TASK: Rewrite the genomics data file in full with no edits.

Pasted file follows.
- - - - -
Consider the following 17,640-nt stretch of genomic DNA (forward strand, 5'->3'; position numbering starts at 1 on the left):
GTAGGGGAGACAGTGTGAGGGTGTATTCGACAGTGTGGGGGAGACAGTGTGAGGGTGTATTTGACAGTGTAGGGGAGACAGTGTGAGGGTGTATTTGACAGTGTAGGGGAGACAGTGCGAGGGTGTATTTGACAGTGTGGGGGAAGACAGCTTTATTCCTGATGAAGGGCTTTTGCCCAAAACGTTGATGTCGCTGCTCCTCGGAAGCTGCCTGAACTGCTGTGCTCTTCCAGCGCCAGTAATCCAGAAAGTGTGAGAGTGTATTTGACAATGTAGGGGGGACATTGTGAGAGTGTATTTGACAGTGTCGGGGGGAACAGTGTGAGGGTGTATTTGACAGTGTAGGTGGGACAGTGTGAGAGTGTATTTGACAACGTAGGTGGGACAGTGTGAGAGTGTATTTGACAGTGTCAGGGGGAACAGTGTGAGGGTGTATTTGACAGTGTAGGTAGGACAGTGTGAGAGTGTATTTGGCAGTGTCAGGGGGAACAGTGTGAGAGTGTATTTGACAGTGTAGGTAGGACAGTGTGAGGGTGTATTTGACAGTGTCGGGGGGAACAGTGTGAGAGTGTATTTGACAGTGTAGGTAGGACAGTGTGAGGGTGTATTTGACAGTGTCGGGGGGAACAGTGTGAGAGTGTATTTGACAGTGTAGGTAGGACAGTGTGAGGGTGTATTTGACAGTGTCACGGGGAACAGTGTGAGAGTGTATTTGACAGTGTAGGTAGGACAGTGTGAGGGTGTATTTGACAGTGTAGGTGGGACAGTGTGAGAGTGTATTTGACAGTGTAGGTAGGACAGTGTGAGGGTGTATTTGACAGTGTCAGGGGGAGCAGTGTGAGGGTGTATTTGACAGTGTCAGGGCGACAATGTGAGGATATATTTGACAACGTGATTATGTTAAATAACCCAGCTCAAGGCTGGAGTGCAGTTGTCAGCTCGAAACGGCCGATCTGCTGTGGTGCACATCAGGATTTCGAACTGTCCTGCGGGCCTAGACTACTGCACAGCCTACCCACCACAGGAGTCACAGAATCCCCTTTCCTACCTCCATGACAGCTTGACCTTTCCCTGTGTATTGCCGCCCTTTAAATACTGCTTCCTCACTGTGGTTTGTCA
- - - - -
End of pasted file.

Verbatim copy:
Consider the following 17,640-nt stretch of genomic DNA (forward strand, 5'->3'; position numbering starts at 1 on the left):
GTAGGGGAGACAGTGTGAGGGTGTATTCGACAGTGTGGGGGAGACAGTGTGAGGGTGTATTTGACAGTGTAGGGGAGACAGTGTGAGGGTGTATTTGACAGTGTAGGGGAGACAGTGCGAGGGTGTATTTGACAGTGTGGGGGAAGACAGCTTTATTCCTGATGAAGGGCTTTTGCCCAAAACGTTGATGTCGCTGCTCCTCGGAAGCTGCCTGAACTGCTGTGCTCTTCCAGCGCCAGTAATCCAGAAAGTGTGAGAGTGTATTTGACAATGTAGGGGGGACATTGTGAGAGTGTATTTGACAGTGTCGGGGGGAACAGTGTGAGGGTGTATTTGACAGTGTAGGTGGGACAGTGTGAGAGTGTATTTGACAACGTAGGTGGGACAGTGTGAGAGTGTATTTGACAGTGTCAGGGGGAACAGTGTGAGGGTGTATTTGACAGTGTAGGTAGGACAGTGTGAGAGTGTATTTGGCAGTGTCAGGGGGAACAGTGTGAGAGTGTATTTGACAGTGTAGGTAGGACAGTGTGAGGGTGTATTTGACAGTGTCGGGGGGAACAGTGTGAGAGTGTATTTGACAGTGTAGGTAGGACAGTGTGAGGGTGTATTTGACAGTGTCGGGGGGAACAGTGTGAGAGTGTATTTGACAGTGTAGGTAGGACAGTGTGAGGGTGTATTTGACAGTGTCACGGGGAACAGTGTGAGAGTGTATTTGACAGTGTAGGTAGGACAGTGTGAGGGTGTATTTGACAGTGTAGGTGGGACAGTGTGAGAGTGTATTTGACAGTGTAGGTAGGACAGTGTGAGGGTGTATTTGACAGTGTCAGGGGGAGCAGTGTGAGGGTGTATTTGACAGTGTCAGGGCGACAATGTGAGGATATATTTGACAACGTGATTATGTTAAATAACCCAGCTCAAGGCTGGAGTGCAGTTGTCAGCTCGAAACGGCCGATCTGCTGTGGTGCACATCAGGATTTCGAACTGTCCTGCGGGCCTAGACTACTGCACAGCCTACCCACCACAGGAGTCACAGAATCCCCTTTCCTACCTCCATGACAGCTTGACCTTTCCCTGTGTATTGCCGCCCTTTAAATACTGCTTCCTCACTGTGGTTTGTCA